Practical Help: Get a larger heart for the world by spending time with others who love their enemies. That love is what motivated Christ to do the work of incarnation. Roll up your sleeves and find a place to sacrifice time, work, and money for the expansion of the kingdom in places you will never see as well as in your hometown. Turn every group in the church outward with a cross-cultural eye to be true missional communities.

4. We Go

We know the gospel is how we enter the kingdom. The gospel promises are also how we live daily before God in repentance and faith. And the gospel is the central message of the church as we go into the world. This might seem obvious, but it is so easy to mix cultural pieces into our speaking about Christ that we need to be clear. Paul tells Titus in his church planting and leadership to emphasize—even insist on—and confidently affirm the gospel as the life and message of the church (Titus 3:8).

Practical Help: Get involved in short-term missions and create a global missional team to find those in your fellowship who need to go. Join with cross-cultural workers who have more experience so that you can learn from them. The New Testament way requires us to listen to these cross-cultural workers. Of course the greatest was Christ. But Paul also qualifies, and as a cross-cultural missionary he was wonderfully equipped to lead churches and planting in various places without confusing his culture or Roman culture with the call of the kingdom. I would love for our churches to find his gospel clarity and passion renewing us all for global missions and partnership in new ways.

Perhaps there is another way to say all of this simply. The gospel always leads us believers to a global vision and a heart willing to sacrifice for a lost world. That’s what it means to follow our Savior. And learning to keep our vision clear, listening to others engaged in that same struggle, and feeding your heart with the gospel promises and the kingdom calling from Scripture are all essential to keep our missional calling centered on the gospel.

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Both the article and the video first appeared on The Gospel Coalition blog.

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3 Responses to “Gospel Clarity for Missional Calling”

  1. David Says:

    Very Good post Dennis. I enjoyed reading & hearing this. Not because I agree with the message, but because I think what is said is true and right and a challenge for us as American Christians in our culture. Too many people today get our Nation mixed up with being Christian and miss the Gospel in the process. At least have a limitted understanding that this is not our home !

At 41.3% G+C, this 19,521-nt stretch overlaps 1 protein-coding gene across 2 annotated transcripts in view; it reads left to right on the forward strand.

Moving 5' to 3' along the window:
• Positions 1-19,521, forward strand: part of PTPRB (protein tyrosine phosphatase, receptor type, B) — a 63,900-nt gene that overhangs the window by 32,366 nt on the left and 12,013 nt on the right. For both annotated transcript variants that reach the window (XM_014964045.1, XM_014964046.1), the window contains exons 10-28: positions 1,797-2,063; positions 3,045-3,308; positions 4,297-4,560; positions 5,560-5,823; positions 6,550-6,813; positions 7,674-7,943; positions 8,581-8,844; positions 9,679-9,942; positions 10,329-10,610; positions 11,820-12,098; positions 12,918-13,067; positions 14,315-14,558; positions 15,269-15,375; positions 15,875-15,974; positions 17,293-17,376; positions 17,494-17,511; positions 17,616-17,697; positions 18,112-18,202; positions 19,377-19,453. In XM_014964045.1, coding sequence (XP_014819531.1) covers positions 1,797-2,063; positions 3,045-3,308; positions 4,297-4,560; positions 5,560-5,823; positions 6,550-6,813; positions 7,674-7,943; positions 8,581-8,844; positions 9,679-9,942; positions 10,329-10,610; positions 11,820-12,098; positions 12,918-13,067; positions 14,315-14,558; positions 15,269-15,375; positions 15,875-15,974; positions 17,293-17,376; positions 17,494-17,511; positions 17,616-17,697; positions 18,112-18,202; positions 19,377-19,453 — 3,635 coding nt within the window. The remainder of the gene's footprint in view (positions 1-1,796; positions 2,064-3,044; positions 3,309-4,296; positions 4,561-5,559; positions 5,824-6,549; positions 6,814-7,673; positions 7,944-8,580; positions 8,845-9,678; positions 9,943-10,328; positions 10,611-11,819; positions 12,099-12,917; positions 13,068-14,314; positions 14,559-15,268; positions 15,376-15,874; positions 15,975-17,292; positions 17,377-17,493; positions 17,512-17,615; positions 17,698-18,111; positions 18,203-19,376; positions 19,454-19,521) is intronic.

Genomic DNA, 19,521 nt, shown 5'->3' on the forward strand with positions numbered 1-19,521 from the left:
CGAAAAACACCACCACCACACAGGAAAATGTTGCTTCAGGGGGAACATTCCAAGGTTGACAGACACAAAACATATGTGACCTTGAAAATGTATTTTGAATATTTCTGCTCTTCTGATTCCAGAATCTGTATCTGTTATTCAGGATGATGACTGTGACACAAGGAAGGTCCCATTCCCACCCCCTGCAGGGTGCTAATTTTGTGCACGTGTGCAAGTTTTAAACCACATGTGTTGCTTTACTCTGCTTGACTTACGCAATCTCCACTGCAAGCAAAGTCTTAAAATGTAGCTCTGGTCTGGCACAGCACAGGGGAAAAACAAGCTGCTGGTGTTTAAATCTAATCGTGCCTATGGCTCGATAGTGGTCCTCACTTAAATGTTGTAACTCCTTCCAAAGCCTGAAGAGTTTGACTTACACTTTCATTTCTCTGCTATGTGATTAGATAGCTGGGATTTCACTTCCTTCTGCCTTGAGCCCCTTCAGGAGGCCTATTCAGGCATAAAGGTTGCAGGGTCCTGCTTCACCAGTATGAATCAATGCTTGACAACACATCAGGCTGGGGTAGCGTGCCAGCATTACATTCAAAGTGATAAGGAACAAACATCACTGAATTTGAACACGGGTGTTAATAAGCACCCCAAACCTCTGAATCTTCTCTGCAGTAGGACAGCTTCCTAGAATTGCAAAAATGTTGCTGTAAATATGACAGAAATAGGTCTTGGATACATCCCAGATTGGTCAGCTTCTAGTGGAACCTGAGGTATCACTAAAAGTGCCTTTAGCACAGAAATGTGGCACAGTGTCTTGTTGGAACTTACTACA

I do think however, true cross-cultural evanglism is not found next door ! It well can be, but not normally.

    Having spent four years on the personnal committee of the International Mission Board and disscussed this very issue with many Pastors, Missionaries and Lay people alike, I have an idea of what is cross-cultural and what is not, when we are talking missions to and for various people groups. We should not miss that perspective.

    Not to say, we don’t run into different cultures in our own neighborhoods as we can. But thinking in bigger terms here.

    I wonder if Church people really acted and believed we are in fact alians, and America is not our home, that we are just passing thru … if Missions would take on a different perspective for many ?

    Anyway, good post, thanks.

  2. Dennis Griffith Says:

    Thanks, David.

    I think Josiah does make a distinction. For instance, he references the strategic difference to reach Unreached Peoples, which distinguishes some Peoples from others. And, as I am sure you know, most missiologists make Evangelism/Culture distinctions using the E-scale ranging from E-0 (unbelievers like us within our churches) to E-5 (pre-believers from cultures very different from us). The scale takes into consideration levels of cultural differentiation, recognizing that some (E-1) are very similar to us, but have some minor differences. Sociologists & missiologists might express this as micro-culture vs. macro-culture considerations.

    With that understanding – which is, granted, assumed – what Josiah describes is “thinking missionally” – i.e. being aware of the cultural differences that both divide the church within and separate us from those outside.

    I like his illustration of generational differences. It is certainly one of the missional factors we face at Walnut Hill, and it is a big factor in the Mountain Empire as a whole. Likewise, we also need to realize that there are regional subcultural differences, such as how folks from Appalachia think differently than those from New York, or Seattle, or even Nashville & Atlanta. We need to learn how to communicate the unchangeable gospel in a variety of cultural and sub-cultural contexts.

    This is about thinking missionally. It is not confusing the ultimate mandate of global evangelization with simple saturation evangelism.

    In short, I think Josiah is coming from the practical perspective that it is ALL God’s mission. He is expressing how adopting a missional mindset would strengthen the church wherever it exists.